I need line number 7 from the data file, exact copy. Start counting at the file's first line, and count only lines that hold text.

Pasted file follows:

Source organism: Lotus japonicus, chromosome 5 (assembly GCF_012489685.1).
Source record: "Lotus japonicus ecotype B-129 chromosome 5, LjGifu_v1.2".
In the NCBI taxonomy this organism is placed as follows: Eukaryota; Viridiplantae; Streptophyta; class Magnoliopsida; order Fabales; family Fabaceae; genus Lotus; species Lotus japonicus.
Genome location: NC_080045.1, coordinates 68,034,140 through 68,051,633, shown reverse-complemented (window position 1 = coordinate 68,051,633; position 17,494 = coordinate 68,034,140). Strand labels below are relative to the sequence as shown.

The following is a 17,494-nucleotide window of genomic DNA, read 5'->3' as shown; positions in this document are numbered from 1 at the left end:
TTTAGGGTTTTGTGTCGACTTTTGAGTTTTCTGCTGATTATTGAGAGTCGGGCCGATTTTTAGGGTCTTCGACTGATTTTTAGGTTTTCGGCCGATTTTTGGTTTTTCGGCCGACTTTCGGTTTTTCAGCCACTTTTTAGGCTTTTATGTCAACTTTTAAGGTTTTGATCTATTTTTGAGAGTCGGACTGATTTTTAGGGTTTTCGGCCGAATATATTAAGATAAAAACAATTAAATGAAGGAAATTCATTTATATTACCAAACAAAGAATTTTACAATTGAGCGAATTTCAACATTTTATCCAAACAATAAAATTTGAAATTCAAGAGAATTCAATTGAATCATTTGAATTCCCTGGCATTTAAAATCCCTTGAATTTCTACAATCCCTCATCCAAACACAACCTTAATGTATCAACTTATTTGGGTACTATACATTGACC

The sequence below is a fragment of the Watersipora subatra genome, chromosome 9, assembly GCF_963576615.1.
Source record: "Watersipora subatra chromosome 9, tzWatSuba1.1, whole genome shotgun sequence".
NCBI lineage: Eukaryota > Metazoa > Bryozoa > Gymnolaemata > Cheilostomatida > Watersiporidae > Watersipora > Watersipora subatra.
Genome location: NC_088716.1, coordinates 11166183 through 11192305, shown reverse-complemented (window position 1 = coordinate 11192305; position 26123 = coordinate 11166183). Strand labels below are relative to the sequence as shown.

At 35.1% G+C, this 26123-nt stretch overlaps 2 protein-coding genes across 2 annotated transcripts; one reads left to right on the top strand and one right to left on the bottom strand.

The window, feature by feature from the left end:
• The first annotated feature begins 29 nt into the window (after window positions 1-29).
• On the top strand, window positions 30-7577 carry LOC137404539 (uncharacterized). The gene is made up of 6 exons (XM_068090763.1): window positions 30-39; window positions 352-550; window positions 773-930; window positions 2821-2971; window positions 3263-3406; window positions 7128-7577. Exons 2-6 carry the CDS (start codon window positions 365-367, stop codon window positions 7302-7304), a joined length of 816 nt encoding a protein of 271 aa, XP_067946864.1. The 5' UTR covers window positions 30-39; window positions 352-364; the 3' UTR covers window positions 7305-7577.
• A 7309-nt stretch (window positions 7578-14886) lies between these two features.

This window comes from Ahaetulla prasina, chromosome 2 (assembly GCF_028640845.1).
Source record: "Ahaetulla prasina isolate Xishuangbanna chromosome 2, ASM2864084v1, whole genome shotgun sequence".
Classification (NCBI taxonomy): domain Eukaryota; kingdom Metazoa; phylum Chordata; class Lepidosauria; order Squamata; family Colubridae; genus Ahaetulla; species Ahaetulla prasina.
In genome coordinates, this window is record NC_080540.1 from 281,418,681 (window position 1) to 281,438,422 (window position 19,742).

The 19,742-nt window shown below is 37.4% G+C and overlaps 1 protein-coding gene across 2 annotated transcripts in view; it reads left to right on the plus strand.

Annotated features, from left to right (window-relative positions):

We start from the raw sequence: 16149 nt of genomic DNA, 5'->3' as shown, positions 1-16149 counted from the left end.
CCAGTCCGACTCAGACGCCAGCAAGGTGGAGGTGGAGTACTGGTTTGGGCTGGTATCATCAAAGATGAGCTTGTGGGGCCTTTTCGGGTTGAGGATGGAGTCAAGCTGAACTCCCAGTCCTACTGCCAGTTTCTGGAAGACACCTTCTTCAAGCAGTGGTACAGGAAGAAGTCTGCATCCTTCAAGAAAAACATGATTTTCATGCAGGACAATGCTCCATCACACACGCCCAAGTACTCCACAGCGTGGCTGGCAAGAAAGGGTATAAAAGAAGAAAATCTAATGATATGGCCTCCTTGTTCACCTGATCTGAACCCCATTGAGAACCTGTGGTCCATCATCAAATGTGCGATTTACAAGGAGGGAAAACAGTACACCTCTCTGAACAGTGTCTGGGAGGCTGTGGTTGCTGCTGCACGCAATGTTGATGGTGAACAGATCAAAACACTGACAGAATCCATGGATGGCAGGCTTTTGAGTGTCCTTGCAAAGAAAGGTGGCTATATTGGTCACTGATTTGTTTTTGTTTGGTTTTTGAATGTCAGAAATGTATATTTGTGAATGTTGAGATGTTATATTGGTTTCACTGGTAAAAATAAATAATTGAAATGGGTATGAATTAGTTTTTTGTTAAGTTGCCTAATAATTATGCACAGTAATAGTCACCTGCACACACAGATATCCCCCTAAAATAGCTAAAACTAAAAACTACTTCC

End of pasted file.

The sequence below is a fragment of the Watersipora subatra genome, chromosome 9, assembly GCF_963576615.1.